Dradhiyas, Draḍhīyas: 2 definitions


Dradhiyas means something in Hinduism, Sanskrit. If you want to know the exact meaning, history, etymology or English translation of this term then check out the descriptions on this page. Add your comment or reference to a book if you want to contribute to this summary article.

In Hinduism

Shaivism (Shaiva philosophy)

[«previous next»] — Dradhiyas in Shaivism glossary
Source: academia.edu: Religious Inclusivism in the Writings of an Early Modern Sanskrit Intellectual (Shaivism)

Draḍhīyas (द्रढीयस्) refers to “extremely firm”.—In his Īśvarapratyabhijñāvimarśinī, Abhinavagupta understands scriptures in such a way that all scriptures, even those of the Buddhists and Jains, possess validity in their own sphere. He broadly defines religious scripture (āgama) as a verbal designation (śabdanarūpa) consisting in the extremely firm (draḍhīyas-tama) reflective awareness (vimarśa) that occurs within an individual knower. In other words, any group of words that can assist a person in coming to some kind of awareness within himself is an Āgama.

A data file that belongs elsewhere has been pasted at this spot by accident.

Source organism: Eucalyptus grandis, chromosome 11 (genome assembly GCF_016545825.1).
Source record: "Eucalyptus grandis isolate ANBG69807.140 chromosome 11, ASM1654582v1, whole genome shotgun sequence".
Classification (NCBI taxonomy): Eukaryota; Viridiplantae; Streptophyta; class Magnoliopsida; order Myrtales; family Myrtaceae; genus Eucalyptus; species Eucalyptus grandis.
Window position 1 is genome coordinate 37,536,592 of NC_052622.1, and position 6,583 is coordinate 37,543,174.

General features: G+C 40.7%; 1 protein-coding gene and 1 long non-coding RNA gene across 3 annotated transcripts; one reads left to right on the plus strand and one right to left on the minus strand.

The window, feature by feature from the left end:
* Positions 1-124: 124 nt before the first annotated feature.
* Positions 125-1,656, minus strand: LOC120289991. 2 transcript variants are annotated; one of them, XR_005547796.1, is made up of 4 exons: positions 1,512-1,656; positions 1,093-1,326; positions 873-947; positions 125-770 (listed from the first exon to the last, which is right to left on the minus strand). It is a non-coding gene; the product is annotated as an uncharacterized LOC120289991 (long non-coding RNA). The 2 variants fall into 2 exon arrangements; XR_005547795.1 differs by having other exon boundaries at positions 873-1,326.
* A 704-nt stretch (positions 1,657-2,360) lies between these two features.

Shaivism book cover
context information

Shaiva (शैव, śaiva) or Shaivism (śaivism) represents a tradition of Hinduism worshiping Shiva as the supreme being. Closely related to Shaktism, Shaiva literature includes a range of scriptures, including Tantras, while the root of this tradition may be traced back to the ancient Vedas.

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Languages of India and abroad

Sanskrit dictionary

[«previous next»] — Dradhiyas in Sanskrit glossary
Source: Cologne Digital Sanskrit Dictionaries: Monier-Williams Sanskrit-English Dictionary

Draḍhīyas (द्रढीयस्):—[from draḍhaya] mfn. [superlative degree] and [Comparative degree] of dṛḍha, [Pāṇini 6-4, 161; Patañjali]

context information

Sanskrit, also spelled संस्कृतम् (saṃskṛtam), is an ancient language of India commonly seen as the grandmother of the Indo-European language family (even English!). Closely allied with Prakrit and Pali, Sanskrit is more exhaustive in both grammar and terms and has the most extensive collection of literature in the world, greatly surpassing its sister-languages Greek and Latin.

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